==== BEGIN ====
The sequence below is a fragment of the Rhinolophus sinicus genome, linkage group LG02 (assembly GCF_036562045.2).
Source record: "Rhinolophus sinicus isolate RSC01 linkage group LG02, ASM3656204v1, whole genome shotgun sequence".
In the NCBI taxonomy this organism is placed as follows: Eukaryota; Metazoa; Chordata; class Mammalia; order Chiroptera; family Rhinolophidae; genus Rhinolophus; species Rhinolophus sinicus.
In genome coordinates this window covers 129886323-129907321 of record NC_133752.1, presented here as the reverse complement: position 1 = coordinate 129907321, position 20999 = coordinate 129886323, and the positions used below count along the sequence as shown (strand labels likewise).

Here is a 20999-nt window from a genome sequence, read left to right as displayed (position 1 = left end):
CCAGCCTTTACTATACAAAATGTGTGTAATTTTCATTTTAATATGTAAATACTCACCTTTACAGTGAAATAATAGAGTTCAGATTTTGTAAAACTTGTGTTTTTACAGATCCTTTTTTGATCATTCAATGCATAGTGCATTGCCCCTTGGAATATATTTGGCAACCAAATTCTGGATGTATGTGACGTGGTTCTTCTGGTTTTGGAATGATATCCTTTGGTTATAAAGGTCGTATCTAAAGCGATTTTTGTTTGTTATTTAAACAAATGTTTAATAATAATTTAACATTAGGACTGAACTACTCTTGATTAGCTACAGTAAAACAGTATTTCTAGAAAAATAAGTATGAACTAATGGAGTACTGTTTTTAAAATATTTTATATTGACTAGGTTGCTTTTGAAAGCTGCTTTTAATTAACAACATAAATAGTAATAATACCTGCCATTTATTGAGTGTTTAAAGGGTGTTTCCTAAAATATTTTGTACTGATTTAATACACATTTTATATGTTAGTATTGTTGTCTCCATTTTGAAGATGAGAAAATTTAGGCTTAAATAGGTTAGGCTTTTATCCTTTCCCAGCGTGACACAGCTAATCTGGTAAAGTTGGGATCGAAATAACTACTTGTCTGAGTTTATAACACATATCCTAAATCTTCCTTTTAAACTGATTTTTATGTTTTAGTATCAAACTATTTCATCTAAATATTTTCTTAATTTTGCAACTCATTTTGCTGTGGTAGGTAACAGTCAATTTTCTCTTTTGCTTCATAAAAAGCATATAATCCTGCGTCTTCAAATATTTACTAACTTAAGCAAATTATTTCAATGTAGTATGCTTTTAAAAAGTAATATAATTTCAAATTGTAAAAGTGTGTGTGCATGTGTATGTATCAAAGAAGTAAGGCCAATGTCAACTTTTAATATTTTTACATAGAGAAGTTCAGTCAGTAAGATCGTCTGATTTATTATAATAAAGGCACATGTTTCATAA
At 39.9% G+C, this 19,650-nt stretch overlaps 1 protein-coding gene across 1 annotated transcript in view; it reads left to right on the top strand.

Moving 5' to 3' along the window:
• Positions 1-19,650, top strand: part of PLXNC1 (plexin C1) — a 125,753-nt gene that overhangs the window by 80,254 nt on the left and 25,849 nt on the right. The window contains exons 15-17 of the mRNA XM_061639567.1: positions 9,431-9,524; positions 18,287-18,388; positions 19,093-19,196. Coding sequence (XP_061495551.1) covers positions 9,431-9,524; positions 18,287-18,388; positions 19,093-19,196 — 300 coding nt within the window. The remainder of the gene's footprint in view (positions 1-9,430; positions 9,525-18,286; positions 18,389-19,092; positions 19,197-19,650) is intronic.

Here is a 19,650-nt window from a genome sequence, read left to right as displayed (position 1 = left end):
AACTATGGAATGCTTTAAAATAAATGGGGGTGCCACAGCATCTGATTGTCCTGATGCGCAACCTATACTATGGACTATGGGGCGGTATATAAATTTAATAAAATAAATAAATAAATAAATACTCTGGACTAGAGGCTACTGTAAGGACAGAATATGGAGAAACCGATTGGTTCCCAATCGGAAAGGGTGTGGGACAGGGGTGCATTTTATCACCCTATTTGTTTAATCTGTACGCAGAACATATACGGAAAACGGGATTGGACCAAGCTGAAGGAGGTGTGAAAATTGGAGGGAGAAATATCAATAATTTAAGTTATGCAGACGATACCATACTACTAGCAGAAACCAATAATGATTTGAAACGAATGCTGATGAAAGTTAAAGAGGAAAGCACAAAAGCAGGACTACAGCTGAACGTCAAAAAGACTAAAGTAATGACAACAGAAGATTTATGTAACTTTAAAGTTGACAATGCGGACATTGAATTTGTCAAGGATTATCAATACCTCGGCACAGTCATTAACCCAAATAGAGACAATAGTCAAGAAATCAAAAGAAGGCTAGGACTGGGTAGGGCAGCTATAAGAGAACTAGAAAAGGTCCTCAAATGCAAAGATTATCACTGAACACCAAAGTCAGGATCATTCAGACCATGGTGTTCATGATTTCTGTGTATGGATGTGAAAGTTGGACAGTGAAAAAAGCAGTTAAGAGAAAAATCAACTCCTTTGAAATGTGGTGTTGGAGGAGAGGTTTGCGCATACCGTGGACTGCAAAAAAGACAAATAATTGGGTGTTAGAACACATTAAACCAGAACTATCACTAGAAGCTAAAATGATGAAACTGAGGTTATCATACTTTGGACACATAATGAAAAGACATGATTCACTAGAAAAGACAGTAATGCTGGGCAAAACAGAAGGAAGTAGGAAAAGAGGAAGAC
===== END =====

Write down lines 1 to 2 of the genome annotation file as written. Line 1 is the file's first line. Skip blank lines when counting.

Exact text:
The sequence below is a fragment of the Rhinolophus sinicus genome, linkage group LG02 (assembly GCF_036562045.2).
Source record: "Rhinolophus sinicus isolate RSC01 linkage group LG02, ASM3656204v1, whole genome shotgun sequence".